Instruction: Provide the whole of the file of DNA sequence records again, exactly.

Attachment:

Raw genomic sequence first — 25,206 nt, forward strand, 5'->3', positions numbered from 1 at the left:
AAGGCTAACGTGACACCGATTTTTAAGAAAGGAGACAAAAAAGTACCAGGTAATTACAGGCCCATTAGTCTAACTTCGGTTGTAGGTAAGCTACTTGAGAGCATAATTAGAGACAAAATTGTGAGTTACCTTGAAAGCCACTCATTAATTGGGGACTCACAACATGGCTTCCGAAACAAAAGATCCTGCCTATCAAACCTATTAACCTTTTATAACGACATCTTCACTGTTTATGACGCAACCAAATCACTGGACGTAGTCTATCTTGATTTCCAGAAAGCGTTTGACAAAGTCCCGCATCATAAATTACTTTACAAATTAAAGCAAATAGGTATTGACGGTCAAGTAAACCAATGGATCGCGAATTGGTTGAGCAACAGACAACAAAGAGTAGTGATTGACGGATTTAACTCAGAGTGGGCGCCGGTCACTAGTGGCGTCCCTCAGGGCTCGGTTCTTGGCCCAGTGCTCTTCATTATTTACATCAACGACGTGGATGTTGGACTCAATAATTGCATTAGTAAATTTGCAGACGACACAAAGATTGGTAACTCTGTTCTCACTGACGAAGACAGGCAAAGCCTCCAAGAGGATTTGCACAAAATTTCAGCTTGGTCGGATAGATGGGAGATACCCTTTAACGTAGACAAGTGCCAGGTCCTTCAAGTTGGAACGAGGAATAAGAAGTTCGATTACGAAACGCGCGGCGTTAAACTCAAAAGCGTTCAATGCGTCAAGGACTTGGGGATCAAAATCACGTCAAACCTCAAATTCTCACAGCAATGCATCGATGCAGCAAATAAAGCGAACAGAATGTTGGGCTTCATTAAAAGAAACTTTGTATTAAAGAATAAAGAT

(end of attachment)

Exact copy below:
Raw genomic sequence first — 25,206 nt, forward strand, 5'->3', positions numbered from 1 at the left:
AAGGCTAACGTGACACCGATTTTTAAGAAAGGAGACAAAAAAGTACCAGGTAATTACAGGCCCATTAGTCTAACTTCGGTTGTAGGTAAGCTACTTGAGAGCATAATTAGAGACAAAATTGTGAGTTACCTTGAAAGCCACTCATTAATTGGGGACTCACAACATGGCTTCCGAAACAAAAGATCCTGCCTATCAAACCTATTAACCTTTTATAACGACATCTTCACTGTTTATGACGCAACCAAATCACTGGACGTAGTCTATCTTGATTTCCAGAAAGCGTTTGACAAAGTCCCGCATCATAAATTACTTTACAAATTAAAGCAAATAGGTATTGACGGTCAAGTAAACCAATGGATCGCGAATTGGTTGAGCAACAGACAACAAAGAGTAGTGATTGACGGATTTAACTCAGAGTGGGCGCCGGTCACTAGTGGCGTCCCTCAGGGCTCGGTTCTTGGCCCAGTGCTCTTCATTATTTACATCAACGACGTGGATGTTGGACTCAATAATTGCATTAGTAAATTTGCAGACGACACAAAGATTGGTAACTCTGTTCTCACTGACGAAGACAGGCAAAGCCTCCAAGAGGATTTGCACAAAATTTCAGCTTGGTCGGATAGATGGGAGATACCCTTTAACGTAGACAAGTGCCAGGTCCTTCAAGTTGGAACGAGGAATAAGAAGTTCGATTACGAAACGCGCGGCGTTAAACTCAAAAGCGTTCAATGCGTCAAGGACTTGGGGATCAAAATCACGTCAAACCTCAAATTCTCACAGCAATGCATCGATGCAGCAAATAAAGCGAACAGAATGTTGGGCTTCATTAAAAGAAACTTTGTATTAAAGAATAAAGAT